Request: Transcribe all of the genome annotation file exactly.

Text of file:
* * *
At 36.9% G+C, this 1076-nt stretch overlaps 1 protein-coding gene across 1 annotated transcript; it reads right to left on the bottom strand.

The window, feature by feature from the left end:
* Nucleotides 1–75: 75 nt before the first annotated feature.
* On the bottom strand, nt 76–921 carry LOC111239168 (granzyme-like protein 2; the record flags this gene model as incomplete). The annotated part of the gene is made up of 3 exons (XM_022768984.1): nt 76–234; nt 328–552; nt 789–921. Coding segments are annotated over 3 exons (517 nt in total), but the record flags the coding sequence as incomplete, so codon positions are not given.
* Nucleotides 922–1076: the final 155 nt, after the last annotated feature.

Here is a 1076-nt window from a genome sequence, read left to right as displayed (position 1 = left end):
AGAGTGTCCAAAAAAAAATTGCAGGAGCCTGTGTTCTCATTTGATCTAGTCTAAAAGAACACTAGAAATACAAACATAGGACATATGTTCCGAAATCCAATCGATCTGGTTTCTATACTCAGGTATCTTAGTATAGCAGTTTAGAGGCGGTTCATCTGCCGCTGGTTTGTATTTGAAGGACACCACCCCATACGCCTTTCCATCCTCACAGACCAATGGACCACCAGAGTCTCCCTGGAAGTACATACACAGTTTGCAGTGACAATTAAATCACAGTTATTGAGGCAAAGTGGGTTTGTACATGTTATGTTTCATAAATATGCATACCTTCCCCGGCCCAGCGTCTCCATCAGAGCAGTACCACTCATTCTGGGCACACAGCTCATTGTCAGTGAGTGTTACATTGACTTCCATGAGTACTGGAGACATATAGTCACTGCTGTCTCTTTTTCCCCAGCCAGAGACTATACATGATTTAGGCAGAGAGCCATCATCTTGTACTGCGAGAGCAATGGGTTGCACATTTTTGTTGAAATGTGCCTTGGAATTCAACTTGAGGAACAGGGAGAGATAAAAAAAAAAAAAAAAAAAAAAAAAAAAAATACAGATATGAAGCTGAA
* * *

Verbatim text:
At 36.9% G+C, this 1076-nt stretch overlaps 1 protein-coding gene across 1 annotated transcript; it reads right to left on the bottom strand.

The window, feature by feature from the left end:
* Nucleotides 1–75: 75 nt before the first annotated feature.
* On the bottom strand, nt 76–921 carry LOC111239168 (granzyme-like protein 2; the record flags this gene model as incomplete). The annotated part of the gene is made up of 3 exons (XM_022768984.1): nt 76–234; nt 328–552; nt 789–921. Coding segments are annotated over 3 exons (517 nt in total), but the record flags the coding sequence as incomplete, so codon positions are not given.
* Nucleotides 922–1076: the final 155 nt, after the last annotated feature.

Here is a 1076-nt window from a genome sequence, read left to right as displayed (position 1 = left end):
AGAGTGTCCAAAAAAAAATTGCAGGAGCCTGTGTTCTCATTTGATCTAGTCTAAAAGAACACTAGAAATACAAACATAGGACATATGTTCCGAAATCCAATCGATCTGGTTTCTATACTCAGGTATCTTAGTATAGCAGTTTAGAGGCGGTTCATCTGCCGCTGGTTTGTATTTGAAGGACACCACCCCATACGCCTTTCCATCCTCACAGACCAATGGACCACCAGAGTCTCCCTGGAAGTACATACACAGTTTGCAGTGACAATTAAATCACAGTTATTGAGGCAAAGTGGGTTTGTACATGTTATGTTTCATAAATATGCATACCTTCCCCGGCCCAGCGTCTCCATCAGAGCAGTACCACTCATTCTGGGCACACAGCTCATTGTCAGTGAGTGTTACATTGACTTCCATGAGTACTGGAGACATATAGTCACTGCTGTCTCTTTTTCCCCAGCCAGAGACTATACATGATTTAGGCAGAGAGCCATCATCTTGTACTGCGAGAGCAATGGGTTGCACATTTTTGTTGAAATGTGCCTTGGAATTCAACTTGAGGAACAGGGAGAGATAAAAAAAAAAAAAAAAAAAAAAAAAAAAAATACAGATATGAAGCTGAA